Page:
A 14-year-old girl with a history of serious health issues lay dying of pneumonia in a hospital room. But as her mother waited for the girl to take her last breath, an image of bright light appeared on a security monitor. Within an hour, the dying girl began a recovery that doctors are at a loss to explain.
But Colleen Banton, the girl's mother, has an explanation. “This was an image of an angel,” she told NBC News in a story reported Tuesday on TODAY. She credited the apparition with saving the life of her daughter Chelsea.
The incident happened in Charlotte, N.C., in September. Chelsea had been born five weeks prematurely with developmental disabilities and had battled serious health problems all her life. She is particularly susceptible to the types of pneumonia infections that had taken her to death’s door.
Told that there was no hope for Chelsea, Colleen Banton had just instructed doctors to take her daughter off life support and allow nature to take its course when the apparition was seen.
It would be another two months before Chelsea finally left the hospital to return home, where she is about to celebrate her 15th birthday as well as Christmas. Her mother is convinced that Chelsea was saved by divine intervention.
“It’s a blessing,” she told NBC News. “It’s a miracle.”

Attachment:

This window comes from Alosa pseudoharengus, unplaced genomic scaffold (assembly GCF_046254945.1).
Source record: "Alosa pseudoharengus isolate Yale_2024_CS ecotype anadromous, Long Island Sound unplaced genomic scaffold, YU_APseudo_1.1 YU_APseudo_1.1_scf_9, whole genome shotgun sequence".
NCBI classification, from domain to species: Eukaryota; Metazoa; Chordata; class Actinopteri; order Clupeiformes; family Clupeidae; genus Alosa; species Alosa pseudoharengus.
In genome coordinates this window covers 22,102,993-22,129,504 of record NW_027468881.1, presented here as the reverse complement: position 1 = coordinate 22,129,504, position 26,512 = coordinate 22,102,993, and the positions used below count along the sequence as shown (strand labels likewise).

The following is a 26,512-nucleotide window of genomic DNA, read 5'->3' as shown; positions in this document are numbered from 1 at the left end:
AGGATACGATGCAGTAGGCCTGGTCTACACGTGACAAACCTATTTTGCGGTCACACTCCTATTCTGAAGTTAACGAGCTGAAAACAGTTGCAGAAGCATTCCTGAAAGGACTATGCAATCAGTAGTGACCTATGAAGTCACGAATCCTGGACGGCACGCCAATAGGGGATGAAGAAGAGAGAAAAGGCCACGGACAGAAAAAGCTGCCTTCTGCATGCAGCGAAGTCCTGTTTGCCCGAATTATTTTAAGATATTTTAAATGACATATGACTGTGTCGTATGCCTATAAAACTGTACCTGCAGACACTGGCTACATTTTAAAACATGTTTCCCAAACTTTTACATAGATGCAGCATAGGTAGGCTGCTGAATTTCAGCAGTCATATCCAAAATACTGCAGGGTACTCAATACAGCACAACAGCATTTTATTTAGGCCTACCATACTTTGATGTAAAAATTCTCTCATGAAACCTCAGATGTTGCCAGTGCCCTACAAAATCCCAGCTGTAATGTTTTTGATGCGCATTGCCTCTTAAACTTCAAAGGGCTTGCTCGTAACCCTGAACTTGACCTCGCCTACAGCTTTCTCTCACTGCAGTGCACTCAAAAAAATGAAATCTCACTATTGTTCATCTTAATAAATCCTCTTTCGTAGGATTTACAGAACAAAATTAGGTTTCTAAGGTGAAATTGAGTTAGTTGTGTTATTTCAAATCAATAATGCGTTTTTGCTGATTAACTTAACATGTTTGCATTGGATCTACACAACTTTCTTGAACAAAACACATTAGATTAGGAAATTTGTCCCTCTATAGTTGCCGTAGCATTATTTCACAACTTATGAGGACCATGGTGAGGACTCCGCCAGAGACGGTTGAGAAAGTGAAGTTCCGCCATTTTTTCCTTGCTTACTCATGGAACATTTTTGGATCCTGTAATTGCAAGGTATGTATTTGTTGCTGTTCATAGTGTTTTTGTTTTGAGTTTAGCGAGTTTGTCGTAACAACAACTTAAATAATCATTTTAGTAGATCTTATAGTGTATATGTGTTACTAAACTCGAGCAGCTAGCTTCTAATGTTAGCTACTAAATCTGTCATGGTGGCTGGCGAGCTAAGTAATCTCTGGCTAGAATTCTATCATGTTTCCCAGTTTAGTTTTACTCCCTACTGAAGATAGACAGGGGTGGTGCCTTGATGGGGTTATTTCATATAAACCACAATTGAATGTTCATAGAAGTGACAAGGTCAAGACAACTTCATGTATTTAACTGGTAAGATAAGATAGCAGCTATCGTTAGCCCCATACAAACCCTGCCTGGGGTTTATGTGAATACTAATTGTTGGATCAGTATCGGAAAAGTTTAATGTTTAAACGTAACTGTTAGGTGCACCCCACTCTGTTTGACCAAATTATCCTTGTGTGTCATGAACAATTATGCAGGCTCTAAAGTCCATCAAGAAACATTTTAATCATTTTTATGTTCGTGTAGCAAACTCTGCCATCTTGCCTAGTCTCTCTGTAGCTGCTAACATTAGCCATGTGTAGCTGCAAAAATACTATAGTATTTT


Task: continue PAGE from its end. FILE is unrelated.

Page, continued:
Banton took a picture of the television monitor on which the image appeared. Some who look at it would describe it as a flare of reflected light. Others — including nurses who were on duty as well as Banton — say the three vertical shafts of light are indisputably an angel.
‘They walk amongst us’
Banton is hardly alone in her belief in angels.
“I think angels really do exist,” the Rev. Suzan Johnson Cook told TODAY’s Ann Curry after watching the report on the Bantons’ experience. “They protect us. They walk amongst us.”
Cook was joined by Rabbi Irwin Kula, who looked at angels as more of a metaphor for the unexplained wonders that life brings.
Angels do not play a large role in the Jewish faith, but they have a prominent place in Christianity, which teaches that an angel told Mary that she was to be the mother of Jesus.
Cook said she believes that angels are messengers from God. “They bring the message of hope,” she told Curry.
According to some polls, 75 percent of all Americans believe in angels. That level of belief varies with geography and political affiliation, with more Republicans than Democrats and more Southerners than Northeasterners believing in the existence of the heavenly messengers.
The high level of belief is unique in the developed world. In Canada, Great Britain and Australia, the same polls say, belief in angels does not exceed 40 percent.
Being open to wonder
Kula said whether you believe in angels or not, there is a deeper message in Banton’s story.
Angels, Kula said, “can be anything.” In that sense, he said, one could say that someone who just shows up when you most need a hand can be seen as a very real angel.
“You’re having a bad day, and a child comes up to you and smiles and right away you feel better. Is that an angel or is that a child smiling?” Kula said.
Cook had to wipe away a tear of joy after watching Banton’s story. It is particularly appropriate, she said, coming at the Christmas season during a year in which many people are experiencing economic hardship.
“People are looking for a miracle right now,” Cook said.
Some, like Colleen Banton, feel they’ve found one.